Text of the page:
Macron Is Wrong to Back Away from Pension Reform

French pensions are too generous. The pension system is too expensive.

Boris Johnson Emmanuel Macron
Prime Ministers Mario Draghi of Italy and Boris Johnson of the United Kingdom speak with President Emmanuel Macron of France and Chancellor Olaf Scholz of Germany during a NATO summit in Brussels, March 24 (10 Downing Street/Andrew Parsons)

Emmanuel Macron has suggested he could water down French pension reforms in a second term.

“I am clearly opening the door” to a retirement age of 64, he told BFM TV on Monday, adding that “65 years old was not a dogma.”

Germany and the Netherlands are raising their retirement ages from 65 to 67.

Macron also hinted he might call a referendum on the changes. “I don’t want to divide the country.”

What happened to the brave reformer?


Macron’s about-face is an obvious bid for the support of left-wing voters he will need to defeat Marine Le Pen in the presidential runoff on April 24.

Jean-Luc Mélenchon, the far-left candidate who placed third in the opening round on Sunday with 22 percent support, has called for a reduction in the pension age from 62 to 60.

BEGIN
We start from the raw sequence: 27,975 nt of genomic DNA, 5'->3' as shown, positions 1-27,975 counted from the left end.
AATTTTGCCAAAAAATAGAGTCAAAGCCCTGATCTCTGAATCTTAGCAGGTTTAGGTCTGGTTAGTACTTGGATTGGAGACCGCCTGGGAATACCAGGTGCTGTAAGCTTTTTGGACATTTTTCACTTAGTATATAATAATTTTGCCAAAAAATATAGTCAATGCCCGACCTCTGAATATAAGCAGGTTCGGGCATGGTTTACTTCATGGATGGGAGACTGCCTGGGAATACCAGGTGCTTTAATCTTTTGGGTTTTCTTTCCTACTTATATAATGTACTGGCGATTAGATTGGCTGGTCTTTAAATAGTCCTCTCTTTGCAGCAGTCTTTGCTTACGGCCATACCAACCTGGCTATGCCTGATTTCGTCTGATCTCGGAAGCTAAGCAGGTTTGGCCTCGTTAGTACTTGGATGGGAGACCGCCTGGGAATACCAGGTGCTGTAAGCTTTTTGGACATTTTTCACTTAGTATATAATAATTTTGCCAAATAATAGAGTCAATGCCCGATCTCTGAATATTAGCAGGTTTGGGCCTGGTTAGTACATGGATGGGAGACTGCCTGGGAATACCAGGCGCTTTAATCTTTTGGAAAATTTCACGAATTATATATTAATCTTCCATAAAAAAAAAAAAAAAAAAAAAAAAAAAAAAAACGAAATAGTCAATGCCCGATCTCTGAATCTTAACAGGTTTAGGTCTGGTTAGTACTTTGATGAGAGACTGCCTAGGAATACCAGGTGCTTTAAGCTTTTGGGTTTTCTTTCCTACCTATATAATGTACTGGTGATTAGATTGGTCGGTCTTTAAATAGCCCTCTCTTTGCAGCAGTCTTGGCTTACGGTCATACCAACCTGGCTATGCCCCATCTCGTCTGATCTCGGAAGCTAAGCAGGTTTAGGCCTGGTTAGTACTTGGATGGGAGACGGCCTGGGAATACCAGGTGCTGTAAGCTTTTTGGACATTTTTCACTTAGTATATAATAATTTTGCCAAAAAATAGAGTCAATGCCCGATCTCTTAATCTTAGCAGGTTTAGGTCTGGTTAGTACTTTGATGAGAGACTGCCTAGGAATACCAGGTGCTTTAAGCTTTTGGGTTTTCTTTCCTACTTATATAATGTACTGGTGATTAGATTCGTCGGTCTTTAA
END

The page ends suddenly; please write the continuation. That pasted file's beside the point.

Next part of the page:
On average, French women retire at 60 and men at 61. In the EU, only Belgians and Greeks retire earlier, even though life expectancy in all three countries is between 81 and 83.

But French women who interrupt their careers to raise children, and stop paying into a pension plan, sometimes have to work into their late 60s.

Workers in state-owned transport and the police, by contrast, are allowed to retire in their mid-50s. Their pension funds are chronically loss-making (no wonder!), requiring public money to make up the difference.

Too expensive

France spends almost 14 percent of its GDP on public pensions, double the share of other wealthy nations.

Partly that’s because French pensions are so generous. Partly it’s because they’re expensive to manage. France has 42 public pension programs, ten for the state railway alone. (Not counting private, supplemental insurance plans.) Macron would merge them into a single, points-based system, which would cut administrative costs and make it easier for workers to switch jobs and take time off to raise children.

Reforms would not apply to anyone in or close to retirement. There would be a fifteen-year transition to the new system.

The only concession Macron has made that would be reasonable is still allowing early retirement to those in physical jobs, especially if they started work at a young age. Those are the people who tend to have the lowest life expectancy.

But raising the retirement age to just 64 or allowing myriad pension programs to survive (trade unions would certainly urge their members to vote against abolishing them in a referendum) would be a mistake.